Why Tim Farron's wrong: There are shared values and they matter

'Liberalism is eating itself.'

With these widely reported and reviewed words a fallen party leader – Tim Farron of the Liberal Democrats – has opened a debate over the future of faith and state in our post-Christian society.

He is right when he says that, 'To believe in the Bible's teaching and to also believe in people's right to reject it and to live as they choose, is about as close to a pure application of liberalism as you could get. And yet so many people who count themselves as liberals can't or won't grasp this.'

ReutersTim Farron took over as Liberal Democrat leader in July 2015 after a disastrous election campaign under Nick Clegg

But I think he makes a tempting, but dangerous, mistake when he proceeds to say that, 'We don't really have shared values. There is no unifying set of British values.'

Ours is a post-Christian society. It denies a Christian basis for making public decisions. But it still supports a state that upholds values coming from our Christian heritage.

Each individual is made in the image of God. Each has the right to pursue the good life in peace and freedom. The state enables that pursuit not by telling citizens what is good, but by protecting the rights of all – individually, in family and in community – to seek goodness and live it out.

That is the liberalism emerging from the struggle for a free church, handed down through the generations since our civil war.

Separating church from state kept political noses out of the search for Christian truth. But it raised the question: what then is the basis for the authority of the state? The great Puritan Roger Williams had the answer: 'The sovereign, original and foundation of civil power lies in the people.'

The liberal state rests on consent. Shared values matter because they provide the basis for this consent. Christians who are also liberals must work to explain what these values are now, in post-Christian Britain.

Tim says that there are no British values – only values 'common to all human kind'. We can see what he means. But it carries the implication that our state exists not so much to protect its own citizens as to promote the interests of humanity worldwide. This in turn feeds the suspicion that liberalism is the ideology of a global elite putting its own interests ahead of those whose consent sustains the democratic state. This suspicion has fed the forces of Trump and Brexit – and threatens the legitimacy of the liberal project.

The term 'British values' is unhelpful. It begs a misleading question over national traits and what it is to be British. We need to talk about the values that sustain the state – not any state, but the state in a specific form that has grown on these islands, through a local history of learning from struggle. Citizens consent to a liberal state that defends each individual's capacity to explore and live out personal 'goodness'. This is not a denial of shared values – it is based on a profound notion of what value means, a notion that as Christians we think is biblical.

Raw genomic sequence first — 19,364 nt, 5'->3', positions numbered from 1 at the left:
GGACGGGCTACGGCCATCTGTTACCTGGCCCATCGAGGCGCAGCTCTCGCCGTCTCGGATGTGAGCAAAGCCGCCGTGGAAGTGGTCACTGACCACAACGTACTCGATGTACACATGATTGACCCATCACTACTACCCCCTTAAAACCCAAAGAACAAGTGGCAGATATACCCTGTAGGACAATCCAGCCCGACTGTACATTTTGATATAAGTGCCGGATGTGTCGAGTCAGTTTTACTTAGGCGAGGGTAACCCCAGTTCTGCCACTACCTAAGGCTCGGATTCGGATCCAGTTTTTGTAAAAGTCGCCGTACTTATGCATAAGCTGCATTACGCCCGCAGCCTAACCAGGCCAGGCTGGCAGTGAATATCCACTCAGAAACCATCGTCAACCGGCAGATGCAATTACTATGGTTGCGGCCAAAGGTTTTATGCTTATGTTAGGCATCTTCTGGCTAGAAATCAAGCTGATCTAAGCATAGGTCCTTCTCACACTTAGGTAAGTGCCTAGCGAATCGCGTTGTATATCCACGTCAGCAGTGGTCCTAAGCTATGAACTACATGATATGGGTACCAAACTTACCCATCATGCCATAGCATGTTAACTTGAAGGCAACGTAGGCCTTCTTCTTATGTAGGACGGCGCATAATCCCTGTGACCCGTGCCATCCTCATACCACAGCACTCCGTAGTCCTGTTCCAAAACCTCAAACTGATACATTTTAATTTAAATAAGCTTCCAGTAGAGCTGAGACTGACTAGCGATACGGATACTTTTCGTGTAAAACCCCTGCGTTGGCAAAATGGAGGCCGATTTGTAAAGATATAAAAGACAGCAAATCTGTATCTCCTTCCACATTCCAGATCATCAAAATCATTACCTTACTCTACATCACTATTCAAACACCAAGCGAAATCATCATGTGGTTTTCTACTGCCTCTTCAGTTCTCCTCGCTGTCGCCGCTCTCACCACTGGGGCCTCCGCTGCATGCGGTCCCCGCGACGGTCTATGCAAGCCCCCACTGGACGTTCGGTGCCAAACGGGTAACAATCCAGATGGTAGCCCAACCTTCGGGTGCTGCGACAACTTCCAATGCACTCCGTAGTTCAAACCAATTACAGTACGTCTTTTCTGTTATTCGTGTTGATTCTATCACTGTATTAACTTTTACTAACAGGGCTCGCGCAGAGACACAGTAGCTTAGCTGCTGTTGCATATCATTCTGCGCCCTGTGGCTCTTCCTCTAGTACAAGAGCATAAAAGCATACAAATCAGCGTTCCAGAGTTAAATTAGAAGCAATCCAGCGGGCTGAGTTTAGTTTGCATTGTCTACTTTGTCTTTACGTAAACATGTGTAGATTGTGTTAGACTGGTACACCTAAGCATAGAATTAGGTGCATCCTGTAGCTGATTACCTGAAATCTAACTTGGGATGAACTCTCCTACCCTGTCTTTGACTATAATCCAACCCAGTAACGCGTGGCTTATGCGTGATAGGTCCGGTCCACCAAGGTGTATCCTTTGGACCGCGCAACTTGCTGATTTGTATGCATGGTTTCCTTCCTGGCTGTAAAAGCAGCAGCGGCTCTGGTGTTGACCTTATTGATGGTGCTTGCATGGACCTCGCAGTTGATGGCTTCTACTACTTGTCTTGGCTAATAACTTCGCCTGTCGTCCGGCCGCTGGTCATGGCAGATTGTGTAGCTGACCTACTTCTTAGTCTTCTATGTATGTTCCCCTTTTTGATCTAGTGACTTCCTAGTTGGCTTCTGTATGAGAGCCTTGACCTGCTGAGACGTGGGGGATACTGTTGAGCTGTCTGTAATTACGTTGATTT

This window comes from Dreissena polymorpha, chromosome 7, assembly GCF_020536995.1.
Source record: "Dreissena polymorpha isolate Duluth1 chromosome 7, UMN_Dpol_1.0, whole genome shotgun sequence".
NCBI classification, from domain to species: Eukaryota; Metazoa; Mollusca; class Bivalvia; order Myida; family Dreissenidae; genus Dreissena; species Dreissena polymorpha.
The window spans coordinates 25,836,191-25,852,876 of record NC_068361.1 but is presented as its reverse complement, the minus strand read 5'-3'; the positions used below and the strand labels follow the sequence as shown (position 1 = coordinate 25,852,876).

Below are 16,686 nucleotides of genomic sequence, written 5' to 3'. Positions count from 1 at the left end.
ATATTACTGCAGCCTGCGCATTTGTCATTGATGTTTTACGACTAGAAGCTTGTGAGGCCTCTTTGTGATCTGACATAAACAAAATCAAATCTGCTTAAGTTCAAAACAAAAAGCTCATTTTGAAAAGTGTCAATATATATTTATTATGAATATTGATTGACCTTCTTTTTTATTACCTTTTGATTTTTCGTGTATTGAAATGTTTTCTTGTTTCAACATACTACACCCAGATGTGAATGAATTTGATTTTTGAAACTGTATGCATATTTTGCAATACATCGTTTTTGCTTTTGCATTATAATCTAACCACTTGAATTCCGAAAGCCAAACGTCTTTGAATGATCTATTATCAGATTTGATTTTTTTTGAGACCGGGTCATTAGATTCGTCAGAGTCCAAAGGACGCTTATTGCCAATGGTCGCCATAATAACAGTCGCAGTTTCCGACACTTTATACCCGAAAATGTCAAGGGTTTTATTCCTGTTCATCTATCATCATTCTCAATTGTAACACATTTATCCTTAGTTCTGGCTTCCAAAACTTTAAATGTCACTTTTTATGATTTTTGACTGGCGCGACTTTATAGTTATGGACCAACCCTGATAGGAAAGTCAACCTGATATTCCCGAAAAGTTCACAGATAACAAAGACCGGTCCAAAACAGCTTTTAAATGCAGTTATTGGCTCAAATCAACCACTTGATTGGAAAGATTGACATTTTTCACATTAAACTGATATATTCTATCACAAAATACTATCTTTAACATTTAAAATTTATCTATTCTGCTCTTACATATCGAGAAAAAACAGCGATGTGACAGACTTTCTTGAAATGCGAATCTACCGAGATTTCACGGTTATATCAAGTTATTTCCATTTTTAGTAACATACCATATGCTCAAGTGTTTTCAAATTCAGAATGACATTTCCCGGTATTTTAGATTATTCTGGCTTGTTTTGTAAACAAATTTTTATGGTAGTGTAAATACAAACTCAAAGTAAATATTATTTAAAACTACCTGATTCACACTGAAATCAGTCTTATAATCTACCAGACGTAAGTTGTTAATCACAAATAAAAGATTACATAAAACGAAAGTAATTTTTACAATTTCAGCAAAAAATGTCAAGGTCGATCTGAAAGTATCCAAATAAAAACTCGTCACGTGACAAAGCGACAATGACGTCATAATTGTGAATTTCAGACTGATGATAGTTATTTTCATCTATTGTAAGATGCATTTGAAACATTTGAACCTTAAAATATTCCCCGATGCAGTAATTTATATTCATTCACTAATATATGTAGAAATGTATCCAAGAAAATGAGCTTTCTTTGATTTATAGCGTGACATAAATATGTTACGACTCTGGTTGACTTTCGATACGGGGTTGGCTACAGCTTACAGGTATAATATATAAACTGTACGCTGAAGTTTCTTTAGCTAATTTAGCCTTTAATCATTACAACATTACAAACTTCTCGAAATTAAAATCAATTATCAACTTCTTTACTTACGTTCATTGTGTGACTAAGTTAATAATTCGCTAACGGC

The attack on Tim Farron was not led by the nameless platforms of 'the Media', but by his own colleagues who (using Farron's words) 'count themselves liberals' but 'really aren't'. David Laws, the former LibDem Coalition minister, welcomed the fall of his leader because, 'Tolerating irrational prejudice has nothing to do with the liberalism I know.'

Sir Vince Cable was more subtle. At the start of the general election campaign, he said the 'problem' with Christians in politics, including Tim Farron, 'is that their religious faith has a certain approach...but they are also public figures who have to represent their constituencies, which are much more diverse'.

These statements show what Tim Farron was talking about. Sir Vince suggests Christians actually want to re-impose conformity, but are held back by 'diversity'. And if 'irrational prejudice' is not tolerable, then the state will decide which versions of which faiths are acceptable – and Christianity, we know, is offensive folly to the respectable mind (1 Corinthians 1:23).

The banquet where liberalism eats itself will be celebrated in many quarters – formations on the left and centre, as well as the hard-line Religious Right, believe liberalism has had its day and the fight for succession has started. Some of these may be benign, wanting (as one friend puts it) 'liberality' without 'liberalism'.Others are more sinister. Beware the microbes of post-Christian fascism.

We cannot be complacent. Christians must take the initiative to define shared values for renewed liberalism in a post-Christian era.

James Paul Lusk is author of 'The Jesus Candidate: Political religion in a secular ag'e, published in 2017 by Ekklesia and available on www.thejesuscandidate.uk and other sources.

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